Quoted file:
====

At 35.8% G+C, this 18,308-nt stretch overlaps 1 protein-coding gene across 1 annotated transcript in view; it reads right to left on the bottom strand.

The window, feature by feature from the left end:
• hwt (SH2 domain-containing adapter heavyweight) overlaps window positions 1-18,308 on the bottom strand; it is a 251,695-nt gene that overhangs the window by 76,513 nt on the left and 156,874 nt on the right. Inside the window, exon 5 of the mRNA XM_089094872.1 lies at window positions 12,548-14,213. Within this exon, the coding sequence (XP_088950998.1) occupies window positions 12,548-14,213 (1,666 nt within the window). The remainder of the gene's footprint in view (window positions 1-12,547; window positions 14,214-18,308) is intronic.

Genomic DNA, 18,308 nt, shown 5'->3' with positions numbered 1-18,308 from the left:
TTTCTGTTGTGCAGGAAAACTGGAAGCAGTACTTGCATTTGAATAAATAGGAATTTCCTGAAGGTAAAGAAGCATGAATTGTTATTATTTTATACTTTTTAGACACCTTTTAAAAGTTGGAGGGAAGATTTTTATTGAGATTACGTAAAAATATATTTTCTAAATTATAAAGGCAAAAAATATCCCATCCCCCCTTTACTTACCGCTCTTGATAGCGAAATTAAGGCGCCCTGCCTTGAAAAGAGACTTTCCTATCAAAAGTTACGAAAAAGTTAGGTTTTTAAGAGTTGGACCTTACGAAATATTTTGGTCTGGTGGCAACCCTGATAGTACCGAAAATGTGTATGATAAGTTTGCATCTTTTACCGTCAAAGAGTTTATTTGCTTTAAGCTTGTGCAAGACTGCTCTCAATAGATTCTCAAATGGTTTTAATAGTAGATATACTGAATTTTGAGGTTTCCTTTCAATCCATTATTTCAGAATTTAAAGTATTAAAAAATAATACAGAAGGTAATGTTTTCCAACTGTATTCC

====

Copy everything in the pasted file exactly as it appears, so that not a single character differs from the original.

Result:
At 35.8% G+C, this 18,308-nt stretch overlaps 1 protein-coding gene across 1 annotated transcript in view; it reads right to left on the bottom strand.

The window, feature by feature from the left end:
• hwt (SH2 domain-containing adapter heavyweight) overlaps window positions 1-18,308 on the bottom strand; it is a 251,695-nt gene that overhangs the window by 76,513 nt on the left and 156,874 nt on the right. Inside the window, exon 5 of the mRNA XM_089094872.1 lies at window positions 12,548-14,213. Within this exon, the coding sequence (XP_088950998.1) occupies window positions 12,548-14,213 (1,666 nt within the window). The remainder of the gene's footprint in view (window positions 1-12,547; window positions 14,214-18,308) is intronic.

Genomic DNA, 18,308 nt, shown 5'->3' with positions numbered 1-18,308 from the left:
TTTCTGTTGTGCAGGAAAACTGGAAGCAGTACTTGCATTTGAATAAATAGGAATTTCCTGAAGGTAAAGAAGCATGAATTGTTATTATTTTATACTTTTTAGACACCTTTTAAAAGTTGGAGGGAAGATTTTTATTGAGATTACGTAAAAATATATTTTCTAAATTATAAAGGCAAAAAATATCCCATCCCCCCTTTACTTACCGCTCTTGATAGCGAAATTAAGGCGCCCTGCCTTGAAAAGAGACTTTCCTATCAAAAGTTACGAAAAAGTTAGGTTTTTAAGAGTTGGACCTTACGAAATATTTTGGTCTGGTGGCAACCCTGATAGTACCGAAAATGTGTATGATAAGTTTGCATCTTTTACCGTCAAAGAGTTTATTTGCTTTAAGCTTGTGCAAGACTGCTCTCAATAGATTCTCAAATGGTTTTAATAGTAGATATACTGAATTTTGAGGTTTCCTTTCAATCCATTATTTCAGAATTTAAAGTATTAAAAAATAATACAGAAGGTAATGTTTTCCAACTGTATTCC